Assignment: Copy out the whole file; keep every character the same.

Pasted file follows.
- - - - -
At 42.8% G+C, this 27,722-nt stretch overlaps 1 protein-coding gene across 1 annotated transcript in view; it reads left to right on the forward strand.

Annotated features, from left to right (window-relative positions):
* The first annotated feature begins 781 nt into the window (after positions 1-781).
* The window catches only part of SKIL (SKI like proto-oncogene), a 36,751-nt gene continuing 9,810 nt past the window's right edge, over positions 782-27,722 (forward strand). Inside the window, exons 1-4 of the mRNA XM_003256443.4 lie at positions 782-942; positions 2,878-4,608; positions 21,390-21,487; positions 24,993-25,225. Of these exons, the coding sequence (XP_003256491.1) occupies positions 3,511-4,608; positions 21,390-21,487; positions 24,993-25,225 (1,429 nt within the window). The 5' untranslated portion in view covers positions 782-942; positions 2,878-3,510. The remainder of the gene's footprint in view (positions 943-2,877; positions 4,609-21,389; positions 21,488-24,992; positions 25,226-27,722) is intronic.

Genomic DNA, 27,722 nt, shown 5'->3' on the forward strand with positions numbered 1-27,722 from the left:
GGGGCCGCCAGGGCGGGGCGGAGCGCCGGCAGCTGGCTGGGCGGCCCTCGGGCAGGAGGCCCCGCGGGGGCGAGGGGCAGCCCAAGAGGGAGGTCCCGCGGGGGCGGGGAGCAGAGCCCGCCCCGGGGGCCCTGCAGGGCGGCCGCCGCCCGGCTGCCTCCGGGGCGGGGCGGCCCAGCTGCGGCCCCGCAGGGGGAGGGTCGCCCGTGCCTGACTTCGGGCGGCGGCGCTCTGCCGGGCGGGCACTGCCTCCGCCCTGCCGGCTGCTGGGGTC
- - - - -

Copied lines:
At 42.8% G+C, this 27,722-nt stretch overlaps 1 protein-coding gene across 1 annotated transcript in view; it reads left to right on the forward strand.

Annotated features, from left to right (window-relative positions):
* The first annotated feature begins 781 nt into the window (after positions 1-781).
* The window catches only part of SKIL (SKI like proto-oncogene), a 36,751-nt gene continuing 9,810 nt past the window's right edge, over positions 782-27,722 (forward strand). Inside the window, exons 1-4 of the mRNA XM_003256443.4 lie at positions 782-942; positions 2,878-4,608; positions 21,390-21,487; positions 24,993-25,225. Of these exons, the coding sequence (XP_003256491.1) occupies positions 3,511-4,608; positions 21,390-21,487; positions 24,993-25,225 (1,429 nt within the window). The 5' untranslated portion in view covers positions 782-942; positions 2,878-3,510. The remainder of the gene's footprint in view (positions 943-2,877; positions 4,609-21,389; positions 21,488-24,992; positions 25,226-27,722) is intronic.

Genomic DNA, 27,722 nt, shown 5'->3' on the forward strand with positions numbered 1-27,722 from the left:
GGGGCCGCCAGGGCGGGGCGGAGCGCCGGCAGCTGGCTGGGCGGCCCTCGGGCAGGAGGCCCCGCGGGGGCGAGGGGCAGCCCAAGAGGGAGGTCCCGCGGGGGCGGGGAGCAGAGCCCGCCCCGGGGGCCCTGCAGGGCGGCCGCCGCCCGGCTGCCTCCGGGGCGGGGCGGCCCAGCTGCGGCCCCGCAGGGGGAGGGTCGCCCGTGCCTGACTTCGGGCGGCGGCGCTCTGCCGGGCGGGCACTGCCTCCGCCCTGCCGGCTGCTGGGGTC